Once I had zero sleep issues, I kept on meditating (using the Headspace app). I started to notice other benefits as well; not only was I sleeping better (and deeper), but I was also generally happier throughout the day. I was much less reactive to work problems and home projects that weren’t going well. I was able to listen to others during conversation and not get sidetracked in my mind. I focused better at work and was able to concentrate on what I was doing for longer periods of time. It’s hard to put a number or a value on improvements in thought and positivity and happiness. ABC’s Dan Harris (host and anchor of Nightline, Good Morning America, etc.), who famously had a panic attack on live tv and struggled for most of his life with anxiety, decided to, in his own words, “F*** it, I’ll try meditation.” He, too, was totally converted. He now has a book (and an app) titled “10% Happier: How I Tamed the Voice in My Head, Reduced Stress Without Losing My Edge, and Found Self-Help That Actually Works–A True Story.” He openly admits that he has no idea how to quantify how much better his life is thanks to meditation – but he ball parks that he is “10% happier” because of it. And I agree.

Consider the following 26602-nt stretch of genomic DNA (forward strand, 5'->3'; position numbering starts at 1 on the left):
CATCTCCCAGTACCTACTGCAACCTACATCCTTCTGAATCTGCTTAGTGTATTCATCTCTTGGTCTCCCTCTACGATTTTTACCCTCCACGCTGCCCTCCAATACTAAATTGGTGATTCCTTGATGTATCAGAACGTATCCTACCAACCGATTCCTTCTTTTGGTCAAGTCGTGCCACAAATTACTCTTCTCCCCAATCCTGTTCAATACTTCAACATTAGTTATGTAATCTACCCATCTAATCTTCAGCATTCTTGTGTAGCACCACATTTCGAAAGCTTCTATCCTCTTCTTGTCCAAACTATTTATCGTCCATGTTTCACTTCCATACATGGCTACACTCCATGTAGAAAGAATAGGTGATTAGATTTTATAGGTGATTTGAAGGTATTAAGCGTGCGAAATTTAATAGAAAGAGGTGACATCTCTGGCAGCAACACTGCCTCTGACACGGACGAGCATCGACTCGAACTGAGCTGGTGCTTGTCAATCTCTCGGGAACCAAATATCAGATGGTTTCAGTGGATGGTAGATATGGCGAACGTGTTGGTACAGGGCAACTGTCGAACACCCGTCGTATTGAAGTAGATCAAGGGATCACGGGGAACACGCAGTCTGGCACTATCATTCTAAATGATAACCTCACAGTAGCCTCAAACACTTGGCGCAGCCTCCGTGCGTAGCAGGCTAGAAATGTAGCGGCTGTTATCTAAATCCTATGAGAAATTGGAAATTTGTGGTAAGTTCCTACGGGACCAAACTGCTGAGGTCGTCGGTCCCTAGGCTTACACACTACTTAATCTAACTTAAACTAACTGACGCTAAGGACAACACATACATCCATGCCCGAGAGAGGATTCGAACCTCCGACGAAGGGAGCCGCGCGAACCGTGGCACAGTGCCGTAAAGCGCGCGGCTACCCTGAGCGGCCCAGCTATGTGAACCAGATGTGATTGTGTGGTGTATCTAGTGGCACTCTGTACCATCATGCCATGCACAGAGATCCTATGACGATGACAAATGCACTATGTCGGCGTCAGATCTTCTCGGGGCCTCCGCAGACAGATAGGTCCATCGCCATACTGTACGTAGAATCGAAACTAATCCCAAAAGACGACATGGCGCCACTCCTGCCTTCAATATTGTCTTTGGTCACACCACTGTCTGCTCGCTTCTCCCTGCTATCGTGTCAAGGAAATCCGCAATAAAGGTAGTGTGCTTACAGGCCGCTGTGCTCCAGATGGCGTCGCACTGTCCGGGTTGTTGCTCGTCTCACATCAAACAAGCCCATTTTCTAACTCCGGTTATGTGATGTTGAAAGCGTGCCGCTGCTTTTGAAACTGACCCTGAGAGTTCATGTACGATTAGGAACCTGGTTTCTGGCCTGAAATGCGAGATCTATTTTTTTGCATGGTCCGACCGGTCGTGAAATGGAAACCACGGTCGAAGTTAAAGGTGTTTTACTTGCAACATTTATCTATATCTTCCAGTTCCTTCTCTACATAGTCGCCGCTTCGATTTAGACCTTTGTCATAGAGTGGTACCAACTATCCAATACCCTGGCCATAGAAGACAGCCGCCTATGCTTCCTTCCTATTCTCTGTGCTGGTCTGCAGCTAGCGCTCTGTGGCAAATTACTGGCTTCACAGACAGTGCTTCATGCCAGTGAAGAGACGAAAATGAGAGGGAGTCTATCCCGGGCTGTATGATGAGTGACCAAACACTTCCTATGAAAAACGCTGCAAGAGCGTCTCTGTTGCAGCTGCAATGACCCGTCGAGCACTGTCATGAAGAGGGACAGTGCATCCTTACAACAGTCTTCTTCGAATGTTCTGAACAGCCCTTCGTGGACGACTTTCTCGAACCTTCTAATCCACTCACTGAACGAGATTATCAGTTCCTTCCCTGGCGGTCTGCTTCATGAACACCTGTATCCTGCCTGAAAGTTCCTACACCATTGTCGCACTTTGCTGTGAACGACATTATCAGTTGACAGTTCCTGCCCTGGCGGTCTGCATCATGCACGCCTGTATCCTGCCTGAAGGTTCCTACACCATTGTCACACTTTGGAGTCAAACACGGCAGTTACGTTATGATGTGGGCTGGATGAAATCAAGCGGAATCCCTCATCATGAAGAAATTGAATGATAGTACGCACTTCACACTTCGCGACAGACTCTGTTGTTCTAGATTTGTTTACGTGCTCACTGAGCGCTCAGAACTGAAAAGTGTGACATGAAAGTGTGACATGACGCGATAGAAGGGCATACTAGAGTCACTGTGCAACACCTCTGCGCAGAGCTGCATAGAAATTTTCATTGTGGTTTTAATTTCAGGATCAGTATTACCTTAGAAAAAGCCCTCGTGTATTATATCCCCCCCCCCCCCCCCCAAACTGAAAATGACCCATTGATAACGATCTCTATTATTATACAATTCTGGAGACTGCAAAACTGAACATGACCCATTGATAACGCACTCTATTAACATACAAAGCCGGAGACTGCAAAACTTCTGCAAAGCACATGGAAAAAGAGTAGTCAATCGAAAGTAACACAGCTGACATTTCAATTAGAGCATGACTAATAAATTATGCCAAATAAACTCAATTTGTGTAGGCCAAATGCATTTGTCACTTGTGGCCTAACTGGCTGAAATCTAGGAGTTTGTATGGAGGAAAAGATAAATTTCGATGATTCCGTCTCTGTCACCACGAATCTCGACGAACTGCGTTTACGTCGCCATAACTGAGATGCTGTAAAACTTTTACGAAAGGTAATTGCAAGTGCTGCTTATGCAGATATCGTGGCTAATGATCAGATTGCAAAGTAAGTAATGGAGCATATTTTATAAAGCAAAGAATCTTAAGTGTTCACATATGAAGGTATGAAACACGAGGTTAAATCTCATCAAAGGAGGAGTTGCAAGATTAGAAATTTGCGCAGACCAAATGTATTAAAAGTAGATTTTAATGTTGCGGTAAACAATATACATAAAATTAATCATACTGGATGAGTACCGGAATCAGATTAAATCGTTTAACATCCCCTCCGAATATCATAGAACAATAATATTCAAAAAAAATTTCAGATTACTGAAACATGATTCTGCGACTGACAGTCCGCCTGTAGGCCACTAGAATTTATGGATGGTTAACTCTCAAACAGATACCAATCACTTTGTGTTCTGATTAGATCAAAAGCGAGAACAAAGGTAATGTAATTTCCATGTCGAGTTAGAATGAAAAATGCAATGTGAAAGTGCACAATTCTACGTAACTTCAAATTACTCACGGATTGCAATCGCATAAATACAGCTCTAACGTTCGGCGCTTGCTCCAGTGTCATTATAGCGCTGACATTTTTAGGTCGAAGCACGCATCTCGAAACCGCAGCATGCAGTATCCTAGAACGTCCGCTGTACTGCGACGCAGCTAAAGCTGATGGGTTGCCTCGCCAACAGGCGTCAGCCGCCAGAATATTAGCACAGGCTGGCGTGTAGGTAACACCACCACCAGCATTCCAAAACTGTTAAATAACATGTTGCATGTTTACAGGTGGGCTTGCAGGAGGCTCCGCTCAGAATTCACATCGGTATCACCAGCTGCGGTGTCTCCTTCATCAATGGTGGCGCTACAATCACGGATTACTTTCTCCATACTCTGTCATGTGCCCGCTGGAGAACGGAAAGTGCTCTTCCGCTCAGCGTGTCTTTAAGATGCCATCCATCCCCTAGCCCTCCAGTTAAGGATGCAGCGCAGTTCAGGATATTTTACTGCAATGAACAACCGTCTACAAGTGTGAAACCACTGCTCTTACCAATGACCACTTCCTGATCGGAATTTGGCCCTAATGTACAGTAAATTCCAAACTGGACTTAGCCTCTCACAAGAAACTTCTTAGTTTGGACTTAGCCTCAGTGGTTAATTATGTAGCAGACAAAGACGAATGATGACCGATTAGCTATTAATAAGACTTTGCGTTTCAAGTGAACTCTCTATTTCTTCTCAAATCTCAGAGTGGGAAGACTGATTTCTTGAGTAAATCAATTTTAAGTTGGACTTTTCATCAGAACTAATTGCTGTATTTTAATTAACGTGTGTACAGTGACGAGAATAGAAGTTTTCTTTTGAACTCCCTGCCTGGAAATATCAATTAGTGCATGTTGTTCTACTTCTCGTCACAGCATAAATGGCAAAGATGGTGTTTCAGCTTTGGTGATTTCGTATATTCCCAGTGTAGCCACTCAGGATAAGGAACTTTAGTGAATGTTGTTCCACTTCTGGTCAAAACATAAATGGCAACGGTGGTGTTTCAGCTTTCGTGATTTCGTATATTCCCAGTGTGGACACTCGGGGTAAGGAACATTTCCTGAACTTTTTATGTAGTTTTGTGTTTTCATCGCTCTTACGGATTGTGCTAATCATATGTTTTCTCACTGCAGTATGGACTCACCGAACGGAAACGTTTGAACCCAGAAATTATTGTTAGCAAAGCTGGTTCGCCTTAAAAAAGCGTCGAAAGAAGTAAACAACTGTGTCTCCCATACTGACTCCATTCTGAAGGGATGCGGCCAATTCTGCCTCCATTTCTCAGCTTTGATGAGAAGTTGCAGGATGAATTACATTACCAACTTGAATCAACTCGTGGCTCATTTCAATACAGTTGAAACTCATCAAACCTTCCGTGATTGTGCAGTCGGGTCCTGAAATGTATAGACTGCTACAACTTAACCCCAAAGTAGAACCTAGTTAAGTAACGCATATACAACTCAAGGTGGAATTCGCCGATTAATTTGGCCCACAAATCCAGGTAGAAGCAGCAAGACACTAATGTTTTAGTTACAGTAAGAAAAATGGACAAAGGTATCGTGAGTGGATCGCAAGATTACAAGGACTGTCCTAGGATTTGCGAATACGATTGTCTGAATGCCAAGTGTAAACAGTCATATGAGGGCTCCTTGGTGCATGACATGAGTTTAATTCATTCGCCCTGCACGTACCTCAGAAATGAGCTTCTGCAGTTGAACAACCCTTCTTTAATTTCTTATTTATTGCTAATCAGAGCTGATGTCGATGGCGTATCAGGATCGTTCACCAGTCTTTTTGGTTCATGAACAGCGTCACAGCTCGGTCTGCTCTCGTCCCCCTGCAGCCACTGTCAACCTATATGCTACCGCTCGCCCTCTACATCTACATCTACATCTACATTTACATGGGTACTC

I know the skeptics will say that meditation is ‘just weird’ or ‘ain’t nobody got time for that.’ And I thought all the same things. But think about how much of our daily grind is moving at an extremely fast pace: keeping up with emails, going to meetings, driving to and from work, hurriedly throwing groceries in a cart and then getting mad that it takes 6 minutes to check out, answering texts, getting in a run, cooking dinner, doing dishes. There are a thousand things pulling us in a thousand different directions, and it’s easier than ever to fly through an entire day without stopping for one minute and being thankful that you’re breathing. Or just letting your brain relax. Most of what we do every day is automatic, reacting without really thinking. When I was in the third grade, I remember walking home from school one day and asking my best friend Neil if he ever felt like school is the same every day and goes by really fast without even realizing it? Yes, that’s the autopilot I’m talking about. Even kids understand it. Meditation helps to literally rewire the synapses in your brain, so that everyday moments are not on autopilot. Instead of waiting in line at the grocery store for 2 seconds and automatically pulling your phone out to check facebook or instagram, you can just be still. Feel your breath. Be thankful that you are standing in a line. There are people who are suffering in hospitals or who don’t have a place to call home or even money to buy groceries. Life is pretty good, and we all deserve to feel that every once in a while, because it won’t last forever.